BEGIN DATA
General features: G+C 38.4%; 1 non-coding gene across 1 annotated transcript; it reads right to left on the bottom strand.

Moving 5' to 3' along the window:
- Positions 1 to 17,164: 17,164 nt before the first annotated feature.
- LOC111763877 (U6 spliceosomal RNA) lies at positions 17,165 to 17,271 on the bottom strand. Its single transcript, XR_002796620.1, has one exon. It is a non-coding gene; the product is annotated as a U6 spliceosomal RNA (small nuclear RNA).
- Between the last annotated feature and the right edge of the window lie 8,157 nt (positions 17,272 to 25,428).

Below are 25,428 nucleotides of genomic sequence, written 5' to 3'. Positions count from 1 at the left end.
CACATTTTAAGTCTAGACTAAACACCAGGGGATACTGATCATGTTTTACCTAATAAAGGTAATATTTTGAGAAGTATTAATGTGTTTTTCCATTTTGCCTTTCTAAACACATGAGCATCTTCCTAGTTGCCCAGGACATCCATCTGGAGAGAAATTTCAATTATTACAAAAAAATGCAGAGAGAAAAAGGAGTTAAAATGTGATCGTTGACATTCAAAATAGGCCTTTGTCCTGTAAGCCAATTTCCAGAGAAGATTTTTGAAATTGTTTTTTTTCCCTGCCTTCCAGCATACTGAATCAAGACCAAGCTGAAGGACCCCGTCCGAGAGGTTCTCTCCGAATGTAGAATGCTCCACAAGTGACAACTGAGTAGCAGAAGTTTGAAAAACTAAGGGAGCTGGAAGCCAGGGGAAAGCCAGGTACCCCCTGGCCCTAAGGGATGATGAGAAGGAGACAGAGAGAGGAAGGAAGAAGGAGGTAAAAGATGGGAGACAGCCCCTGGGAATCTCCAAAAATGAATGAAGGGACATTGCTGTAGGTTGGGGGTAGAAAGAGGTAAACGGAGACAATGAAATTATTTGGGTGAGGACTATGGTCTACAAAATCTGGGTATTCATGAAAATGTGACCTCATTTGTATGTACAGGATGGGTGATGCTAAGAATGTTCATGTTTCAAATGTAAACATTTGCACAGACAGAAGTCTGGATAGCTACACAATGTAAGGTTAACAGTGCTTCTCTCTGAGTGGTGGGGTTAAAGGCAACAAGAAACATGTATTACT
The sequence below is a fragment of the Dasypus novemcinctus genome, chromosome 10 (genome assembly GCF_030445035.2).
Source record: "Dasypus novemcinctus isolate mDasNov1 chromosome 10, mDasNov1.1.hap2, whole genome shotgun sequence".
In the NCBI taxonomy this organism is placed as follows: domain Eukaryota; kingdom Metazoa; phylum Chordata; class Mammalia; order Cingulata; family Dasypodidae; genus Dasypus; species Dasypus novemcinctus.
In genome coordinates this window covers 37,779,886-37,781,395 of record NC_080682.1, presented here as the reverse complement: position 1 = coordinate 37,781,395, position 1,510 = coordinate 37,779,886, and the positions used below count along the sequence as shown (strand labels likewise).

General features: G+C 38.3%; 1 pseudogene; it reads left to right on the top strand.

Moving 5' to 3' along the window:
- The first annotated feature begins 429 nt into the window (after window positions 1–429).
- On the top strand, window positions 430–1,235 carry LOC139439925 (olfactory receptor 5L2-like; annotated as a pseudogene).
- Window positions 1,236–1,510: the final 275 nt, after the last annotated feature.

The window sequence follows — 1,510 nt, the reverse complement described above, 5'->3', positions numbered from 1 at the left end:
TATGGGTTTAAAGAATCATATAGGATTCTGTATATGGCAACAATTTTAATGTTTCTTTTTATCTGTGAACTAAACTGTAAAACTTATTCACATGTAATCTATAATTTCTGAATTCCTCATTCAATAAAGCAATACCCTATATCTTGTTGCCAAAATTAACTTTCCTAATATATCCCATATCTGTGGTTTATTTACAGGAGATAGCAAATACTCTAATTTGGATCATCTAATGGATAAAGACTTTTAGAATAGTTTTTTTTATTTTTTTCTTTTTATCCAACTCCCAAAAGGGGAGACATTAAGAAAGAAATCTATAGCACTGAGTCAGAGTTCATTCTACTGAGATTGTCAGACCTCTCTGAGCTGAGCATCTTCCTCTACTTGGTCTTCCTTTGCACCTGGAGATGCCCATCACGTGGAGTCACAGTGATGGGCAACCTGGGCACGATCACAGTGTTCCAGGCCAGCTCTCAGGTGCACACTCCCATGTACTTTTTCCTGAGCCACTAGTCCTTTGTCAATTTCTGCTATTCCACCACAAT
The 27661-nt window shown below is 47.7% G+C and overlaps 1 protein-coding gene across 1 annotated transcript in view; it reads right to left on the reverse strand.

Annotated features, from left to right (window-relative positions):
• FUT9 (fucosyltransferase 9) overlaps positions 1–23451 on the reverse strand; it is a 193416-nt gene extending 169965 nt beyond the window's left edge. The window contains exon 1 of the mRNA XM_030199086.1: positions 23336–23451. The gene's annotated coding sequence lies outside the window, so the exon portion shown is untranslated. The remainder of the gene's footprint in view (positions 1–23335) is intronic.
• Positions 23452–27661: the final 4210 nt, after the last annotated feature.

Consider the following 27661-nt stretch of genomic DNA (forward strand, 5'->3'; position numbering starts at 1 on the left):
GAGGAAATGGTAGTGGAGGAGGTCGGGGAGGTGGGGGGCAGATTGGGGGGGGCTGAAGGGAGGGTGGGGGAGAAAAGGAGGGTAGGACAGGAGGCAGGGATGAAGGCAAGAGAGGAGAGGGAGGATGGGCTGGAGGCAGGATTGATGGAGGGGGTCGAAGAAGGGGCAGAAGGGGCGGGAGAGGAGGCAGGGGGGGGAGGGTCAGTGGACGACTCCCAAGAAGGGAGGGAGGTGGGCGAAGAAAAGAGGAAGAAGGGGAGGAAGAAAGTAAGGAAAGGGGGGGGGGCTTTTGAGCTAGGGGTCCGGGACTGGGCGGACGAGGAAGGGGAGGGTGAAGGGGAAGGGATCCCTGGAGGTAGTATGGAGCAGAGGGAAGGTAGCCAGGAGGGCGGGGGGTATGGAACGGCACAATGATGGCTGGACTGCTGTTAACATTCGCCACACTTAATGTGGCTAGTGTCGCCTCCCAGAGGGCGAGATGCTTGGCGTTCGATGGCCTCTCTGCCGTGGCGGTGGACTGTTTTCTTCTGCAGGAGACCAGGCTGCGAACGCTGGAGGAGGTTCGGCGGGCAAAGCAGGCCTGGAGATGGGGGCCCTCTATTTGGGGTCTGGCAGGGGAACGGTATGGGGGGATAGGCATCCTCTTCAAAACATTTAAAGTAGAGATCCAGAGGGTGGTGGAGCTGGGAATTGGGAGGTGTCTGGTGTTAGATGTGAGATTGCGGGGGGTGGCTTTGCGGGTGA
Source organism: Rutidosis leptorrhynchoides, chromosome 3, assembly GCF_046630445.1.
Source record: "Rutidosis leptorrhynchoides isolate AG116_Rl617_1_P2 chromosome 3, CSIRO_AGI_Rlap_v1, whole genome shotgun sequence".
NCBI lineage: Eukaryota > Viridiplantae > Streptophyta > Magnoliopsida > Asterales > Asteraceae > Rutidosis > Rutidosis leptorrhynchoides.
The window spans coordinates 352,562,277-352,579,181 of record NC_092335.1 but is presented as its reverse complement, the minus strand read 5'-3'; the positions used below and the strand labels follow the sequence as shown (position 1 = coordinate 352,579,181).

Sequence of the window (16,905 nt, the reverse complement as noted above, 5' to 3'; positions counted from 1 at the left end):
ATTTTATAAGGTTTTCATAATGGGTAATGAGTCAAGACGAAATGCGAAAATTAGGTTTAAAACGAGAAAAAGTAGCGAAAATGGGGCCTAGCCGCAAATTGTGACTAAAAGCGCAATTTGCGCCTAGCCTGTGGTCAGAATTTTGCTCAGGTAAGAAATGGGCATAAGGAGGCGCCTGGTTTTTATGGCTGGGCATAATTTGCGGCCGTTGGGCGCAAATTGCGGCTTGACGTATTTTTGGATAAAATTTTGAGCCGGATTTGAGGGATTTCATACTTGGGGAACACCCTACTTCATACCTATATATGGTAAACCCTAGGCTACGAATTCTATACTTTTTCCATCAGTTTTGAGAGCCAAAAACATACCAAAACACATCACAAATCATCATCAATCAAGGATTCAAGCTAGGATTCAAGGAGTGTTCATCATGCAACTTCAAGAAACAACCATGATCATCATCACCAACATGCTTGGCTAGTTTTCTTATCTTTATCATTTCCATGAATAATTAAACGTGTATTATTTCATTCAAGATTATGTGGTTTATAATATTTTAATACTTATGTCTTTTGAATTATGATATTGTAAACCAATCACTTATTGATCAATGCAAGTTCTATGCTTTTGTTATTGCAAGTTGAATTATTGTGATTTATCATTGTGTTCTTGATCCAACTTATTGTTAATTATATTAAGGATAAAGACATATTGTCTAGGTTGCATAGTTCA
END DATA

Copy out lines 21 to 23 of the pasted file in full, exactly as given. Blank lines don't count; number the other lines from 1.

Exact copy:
• FUT9 (fucosyltransferase 9) overlaps positions 1–23451 on the reverse strand; it is a 193416-nt gene extending 169965 nt beyond the window's left edge. The window contains exon 1 of the mRNA XM_030199086.1: positions 23336–23451. The gene's annotated coding sequence lies outside the window, so the exon portion shown is untranslated. The remainder of the gene's footprint in view (positions 1–23335) is intronic.
• Positions 23452–27661: the final 4210 nt, after the last annotated feature.

Consider the following 27661-nt stretch of genomic DNA (forward strand, 5'->3'; position numbering starts at 1 on the left):